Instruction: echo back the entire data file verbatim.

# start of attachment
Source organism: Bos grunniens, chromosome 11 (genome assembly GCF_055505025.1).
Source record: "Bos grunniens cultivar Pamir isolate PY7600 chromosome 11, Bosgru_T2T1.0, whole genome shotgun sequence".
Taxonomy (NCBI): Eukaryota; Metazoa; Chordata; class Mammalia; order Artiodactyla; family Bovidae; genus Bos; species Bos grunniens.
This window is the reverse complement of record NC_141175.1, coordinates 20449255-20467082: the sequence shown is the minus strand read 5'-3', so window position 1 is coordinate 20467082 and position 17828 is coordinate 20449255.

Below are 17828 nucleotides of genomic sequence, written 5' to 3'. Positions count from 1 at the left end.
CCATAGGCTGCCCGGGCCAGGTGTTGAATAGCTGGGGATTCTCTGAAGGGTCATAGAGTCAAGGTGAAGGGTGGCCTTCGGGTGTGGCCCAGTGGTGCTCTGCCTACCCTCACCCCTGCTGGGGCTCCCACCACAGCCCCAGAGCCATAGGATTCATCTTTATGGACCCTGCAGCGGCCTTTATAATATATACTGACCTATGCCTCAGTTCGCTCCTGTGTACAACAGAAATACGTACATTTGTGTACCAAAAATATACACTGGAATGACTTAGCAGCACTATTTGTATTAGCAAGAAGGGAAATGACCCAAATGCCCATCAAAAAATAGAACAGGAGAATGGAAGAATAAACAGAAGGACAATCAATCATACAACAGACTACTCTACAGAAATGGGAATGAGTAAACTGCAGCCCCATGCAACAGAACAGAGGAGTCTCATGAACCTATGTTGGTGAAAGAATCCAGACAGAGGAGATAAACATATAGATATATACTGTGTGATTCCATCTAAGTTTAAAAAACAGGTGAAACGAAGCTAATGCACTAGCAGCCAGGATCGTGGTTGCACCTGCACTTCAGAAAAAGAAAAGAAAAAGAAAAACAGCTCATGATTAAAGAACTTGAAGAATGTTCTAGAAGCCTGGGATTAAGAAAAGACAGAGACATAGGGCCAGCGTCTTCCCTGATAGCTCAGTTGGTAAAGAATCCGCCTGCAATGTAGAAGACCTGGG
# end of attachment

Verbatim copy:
Source organism: Bos grunniens, chromosome 11 (genome assembly GCF_055505025.1).
Source record: "Bos grunniens cultivar Pamir isolate PY7600 chromosome 11, Bosgru_T2T1.0, whole genome shotgun sequence".
Taxonomy (NCBI): Eukaryota; Metazoa; Chordata; class Mammalia; order Artiodactyla; family Bovidae; genus Bos; species Bos grunniens.
This window is the reverse complement of record NC_141175.1, coordinates 20449255-20467082: the sequence shown is the minus strand read 5'-3', so window position 1 is coordinate 20467082 and position 17828 is coordinate 20449255.

Below are 17828 nucleotides of genomic sequence, written 5' to 3'. Positions count from 1 at the left end.
CCATAGGCTGCCCGGGCCAGGTGTTGAATAGCTGGGGATTCTCTGAAGGGTCATAGAGTCAAGGTGAAGGGTGGCCTTCGGGTGTGGCCCAGTGGTGCTCTGCCTACCCTCACCCCTGCTGGGGCTCCCACCACAGCCCCAGAGCCATAGGATTCATCTTTATGGACCCTGCAGCGGCCTTTATAATATATACTGACCTATGCCTCAGTTCGCTCCTGTGTACAACAGAAATACGTACATTTGTGTACCAAAAATATACACTGGAATGACTTAGCAGCACTATTTGTATTAGCAAGAAGGGAAATGACCCAAATGCCCATCAAAAAATAGAACAGGAGAATGGAAGAATAAACAGAAGGACAATCAATCATACAACAGACTACTCTACAGAAATGGGAATGAGTAAACTGCAGCCCCATGCAACAGAACAGAGGAGTCTCATGAACCTATGTTGGTGAAAGAATCCAGACAGAGGAGATAAACATATAGATATATACTGTGTGATTCCATCTAAGTTTAAAAAACAGGTGAAACGAAGCTAATGCACTAGCAGCCAGGATCGTGGTTGCACCTGCACTTCAGAAAAAGAAAAGAAAAAGAAAAACAGCTCATGATTAAAGAACTTGAAGAATGTTCTAGAAGCCTGGGATTAAGAAAAGACAGAGACATAGGGCCAGCGTCTTCCCTGATAGCTCAGTTGGTAAAGAATCCGCCTGCAATGTAGAAGACCTGGG